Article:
Envy. Jealousy. Self-righteousness. Narcissism. Self-doubt. Yeah, it was all there. In me. My mirror. Right there for me to have to observe.
But it had to be done. It's like a financial analyst making a disclaimer regarding what stocks s/he owns. And, yes, I own these stocks. I own a piece of what makes the human experience dark, and onerous.
What brings this up now? I've spent this school year helping out our sons' elementary school. At the school there is a Kindergarten Circle separate from the rest of the school, but what once was the front of the school, so the intuitive layout of where and how to drive and drop off your child at school is not there. The job of the traffic cop in the Kindergarten circle is to inform uninformed parents, and flagrant repeat violators that the Kindergarten circle is for dropping children off at Kindergarten only, and that all other traffic needs to drive around the next corner to the other side of the school.
There is a definite logic to the Kindergarten circle mess — particularly that 75% of the Kinders will blindly wander off into on-coming traffic — and that the circle easily clogs with cars making for a potentially dangerous, and easily frustrating situation. The job of the guy watching the traffic in the Kindergarten circle does quickly become thankless, and very frustrating.
Everyone becomes a flagrant violator. Everyone should know better. Everyone coming through the circle is just trying to get around the rules…looking for that short-cut — the short-cut that we all see is there, but that the "rules," however arbitrary they are, say not to do. And these are rules that I tell my children not to break, that to be a good citizen means to follow the rules, even when you see people breaking the rules, not being punished for breaking the rules, and ending up ahead of you in the metaphorical line we call life.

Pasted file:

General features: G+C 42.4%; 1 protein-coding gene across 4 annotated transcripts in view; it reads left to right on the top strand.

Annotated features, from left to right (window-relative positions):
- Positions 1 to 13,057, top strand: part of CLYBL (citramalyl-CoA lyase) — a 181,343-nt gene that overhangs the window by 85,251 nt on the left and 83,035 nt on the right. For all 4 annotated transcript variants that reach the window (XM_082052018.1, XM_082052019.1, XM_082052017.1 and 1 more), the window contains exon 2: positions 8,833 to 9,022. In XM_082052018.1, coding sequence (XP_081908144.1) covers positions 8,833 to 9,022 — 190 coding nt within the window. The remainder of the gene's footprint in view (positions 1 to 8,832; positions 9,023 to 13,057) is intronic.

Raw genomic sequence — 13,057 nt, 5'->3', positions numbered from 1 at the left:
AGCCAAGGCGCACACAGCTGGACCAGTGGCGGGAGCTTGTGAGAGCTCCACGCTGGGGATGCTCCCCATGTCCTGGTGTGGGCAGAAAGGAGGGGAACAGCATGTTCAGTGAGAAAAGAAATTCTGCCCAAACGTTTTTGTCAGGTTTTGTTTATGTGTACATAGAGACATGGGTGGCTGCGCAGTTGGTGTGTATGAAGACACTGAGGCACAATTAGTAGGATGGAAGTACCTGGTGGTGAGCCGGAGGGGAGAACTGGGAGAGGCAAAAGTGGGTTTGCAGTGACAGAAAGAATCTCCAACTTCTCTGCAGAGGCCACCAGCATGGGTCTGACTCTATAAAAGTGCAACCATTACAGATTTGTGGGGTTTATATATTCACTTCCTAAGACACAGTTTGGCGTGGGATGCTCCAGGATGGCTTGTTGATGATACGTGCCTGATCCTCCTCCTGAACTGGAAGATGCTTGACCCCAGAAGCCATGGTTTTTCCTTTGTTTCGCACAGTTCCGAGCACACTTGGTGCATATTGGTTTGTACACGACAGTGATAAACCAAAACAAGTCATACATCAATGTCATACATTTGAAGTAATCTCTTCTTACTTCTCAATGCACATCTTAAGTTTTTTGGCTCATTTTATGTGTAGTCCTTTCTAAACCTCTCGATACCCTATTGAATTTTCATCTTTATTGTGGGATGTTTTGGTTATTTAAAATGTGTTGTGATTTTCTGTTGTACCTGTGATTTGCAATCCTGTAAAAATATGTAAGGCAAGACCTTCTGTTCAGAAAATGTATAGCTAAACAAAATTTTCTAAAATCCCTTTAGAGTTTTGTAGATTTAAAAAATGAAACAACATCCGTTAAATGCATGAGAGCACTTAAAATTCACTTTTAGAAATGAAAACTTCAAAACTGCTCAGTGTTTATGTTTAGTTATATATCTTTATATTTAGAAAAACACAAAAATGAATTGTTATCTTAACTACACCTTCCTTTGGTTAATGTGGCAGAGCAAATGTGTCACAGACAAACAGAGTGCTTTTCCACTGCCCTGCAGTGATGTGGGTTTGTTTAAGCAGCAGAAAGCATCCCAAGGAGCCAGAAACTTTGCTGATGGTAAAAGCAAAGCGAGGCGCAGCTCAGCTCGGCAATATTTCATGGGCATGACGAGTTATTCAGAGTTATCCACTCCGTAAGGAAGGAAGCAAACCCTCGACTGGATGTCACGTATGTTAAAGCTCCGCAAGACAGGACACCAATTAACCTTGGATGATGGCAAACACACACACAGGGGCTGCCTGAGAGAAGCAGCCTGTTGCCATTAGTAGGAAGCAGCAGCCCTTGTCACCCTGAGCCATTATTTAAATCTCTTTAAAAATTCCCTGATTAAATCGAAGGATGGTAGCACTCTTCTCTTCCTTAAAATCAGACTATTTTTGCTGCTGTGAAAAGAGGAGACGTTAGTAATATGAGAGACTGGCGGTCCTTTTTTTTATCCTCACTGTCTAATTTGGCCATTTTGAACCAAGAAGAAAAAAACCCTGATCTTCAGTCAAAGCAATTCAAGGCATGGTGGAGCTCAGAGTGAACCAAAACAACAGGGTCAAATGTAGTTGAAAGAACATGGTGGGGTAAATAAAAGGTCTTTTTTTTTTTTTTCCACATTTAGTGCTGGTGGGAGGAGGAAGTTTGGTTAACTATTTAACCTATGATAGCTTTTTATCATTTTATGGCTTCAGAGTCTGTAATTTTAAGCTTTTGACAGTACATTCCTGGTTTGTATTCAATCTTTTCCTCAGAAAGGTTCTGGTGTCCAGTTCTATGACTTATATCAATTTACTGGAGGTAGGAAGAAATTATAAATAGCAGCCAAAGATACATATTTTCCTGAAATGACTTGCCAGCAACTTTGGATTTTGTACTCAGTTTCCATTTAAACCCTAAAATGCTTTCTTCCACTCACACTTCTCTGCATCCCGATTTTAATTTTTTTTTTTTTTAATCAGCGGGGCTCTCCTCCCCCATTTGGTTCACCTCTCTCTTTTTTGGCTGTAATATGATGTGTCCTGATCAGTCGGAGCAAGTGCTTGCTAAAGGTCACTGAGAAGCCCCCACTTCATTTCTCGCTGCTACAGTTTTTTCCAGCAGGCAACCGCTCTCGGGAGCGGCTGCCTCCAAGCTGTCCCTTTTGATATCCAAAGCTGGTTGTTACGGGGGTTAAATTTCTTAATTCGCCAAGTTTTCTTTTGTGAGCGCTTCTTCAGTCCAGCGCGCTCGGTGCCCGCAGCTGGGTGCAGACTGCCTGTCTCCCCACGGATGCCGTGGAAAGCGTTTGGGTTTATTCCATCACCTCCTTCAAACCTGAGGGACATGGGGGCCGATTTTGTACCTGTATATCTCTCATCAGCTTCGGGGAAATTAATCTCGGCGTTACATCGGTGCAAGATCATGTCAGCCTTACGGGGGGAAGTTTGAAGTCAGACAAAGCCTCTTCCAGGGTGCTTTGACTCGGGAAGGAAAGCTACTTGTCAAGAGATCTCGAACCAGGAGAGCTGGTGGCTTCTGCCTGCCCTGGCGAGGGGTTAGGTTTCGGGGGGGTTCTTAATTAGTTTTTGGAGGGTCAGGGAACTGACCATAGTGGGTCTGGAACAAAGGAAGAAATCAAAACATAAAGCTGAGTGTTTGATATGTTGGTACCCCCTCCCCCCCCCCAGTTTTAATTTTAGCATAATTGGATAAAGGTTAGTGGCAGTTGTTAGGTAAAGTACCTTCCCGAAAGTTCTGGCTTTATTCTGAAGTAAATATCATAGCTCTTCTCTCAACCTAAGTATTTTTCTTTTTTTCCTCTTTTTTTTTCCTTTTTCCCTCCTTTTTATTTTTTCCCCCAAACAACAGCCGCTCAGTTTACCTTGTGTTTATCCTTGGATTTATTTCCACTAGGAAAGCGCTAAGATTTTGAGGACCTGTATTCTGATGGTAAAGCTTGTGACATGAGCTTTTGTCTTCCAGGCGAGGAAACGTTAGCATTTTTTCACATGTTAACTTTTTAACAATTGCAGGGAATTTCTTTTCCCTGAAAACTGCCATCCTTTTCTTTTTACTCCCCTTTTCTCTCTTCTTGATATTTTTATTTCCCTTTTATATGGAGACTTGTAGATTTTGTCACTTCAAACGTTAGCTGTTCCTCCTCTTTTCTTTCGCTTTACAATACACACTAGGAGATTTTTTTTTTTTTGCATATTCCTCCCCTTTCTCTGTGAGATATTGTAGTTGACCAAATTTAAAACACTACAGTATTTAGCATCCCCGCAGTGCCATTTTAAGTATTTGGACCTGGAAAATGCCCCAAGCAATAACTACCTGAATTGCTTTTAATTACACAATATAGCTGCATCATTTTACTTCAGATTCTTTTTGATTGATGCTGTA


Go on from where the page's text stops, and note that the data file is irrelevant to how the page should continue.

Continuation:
Life as the traffic cop in the Kindergarten Circle made me start struggling with my own sense of right and wrong, and my own sense of parenting basics.
One day as I was feeling particularly frustrated and emboldened a man in a pick-up truck with a cap over the bed came into the circle, stopped underneath the sign that read "Kindergarten Drop-off only," and let out his child, who was obviously not a Kindergartener. As he drove around the circle to leave I stepped in front of his truck and stopped him. He rolled down his window, and I told him that he had just let his daughter off underneath the sign. I pointed out the sign to him.
This man did not say a word. He just drove away. I yelled after him, "have a nice day!"
And with that I thought, "what a prick."
Well I saw a picture of the man a few weeks later. He was a bass player like me. OK, he was nothing like me. He's good. He's accomplished. He's played with people you've heard of. He's done something with his talents. And I started thinking about what must have been going through his mind as he drove away from me. I'm sure it fell under the category of "if you can't say something nice, don't say it at all."
After all, the next times I saw his car at school he was driving his daughter around to the other side of the school, or he was parked in the neighborhood and walking his daughter to the school. He was doing everything I would do. That morning I saw him maybe he was running late and didn't know that the circle was verboten for non-Kinders.
Maybe it had something to do with the signage: an 8 inch by 6 inch sign eight feet above the ground with two inch high letters. You have to really be looking for it to find the damned thing.
And there's the Kindergarten Circle traffic guy on his high horse. How could this guy have known that the drivers of the fifteen cars before him, when confronted about the circle being for Kinders only, responded with an "I know," followed by driving away without any remorse.
So what's the point?
That's a damned good question that applies to many aspects of this anecdote. After this event I policed the Kinder circle less and less, somewhat out of apathy, but also out of a frustration with the participants in the Circle. Those who replied with the "I know" were not going to stop driving through the Circle. I was not authorized to do anything more than be a messenger in these circumstances, and the frustration was not worth it.
How could I know when an otherwise rule-abiding person was just in a rush for very human reasons? How was I to determine what was right, what was wrong, and for what was worth bending the rules?
I saw that I was no longer qualified for the role of Kindergarten Circle traffic cop, as even I was now questioning what the point of the rules were.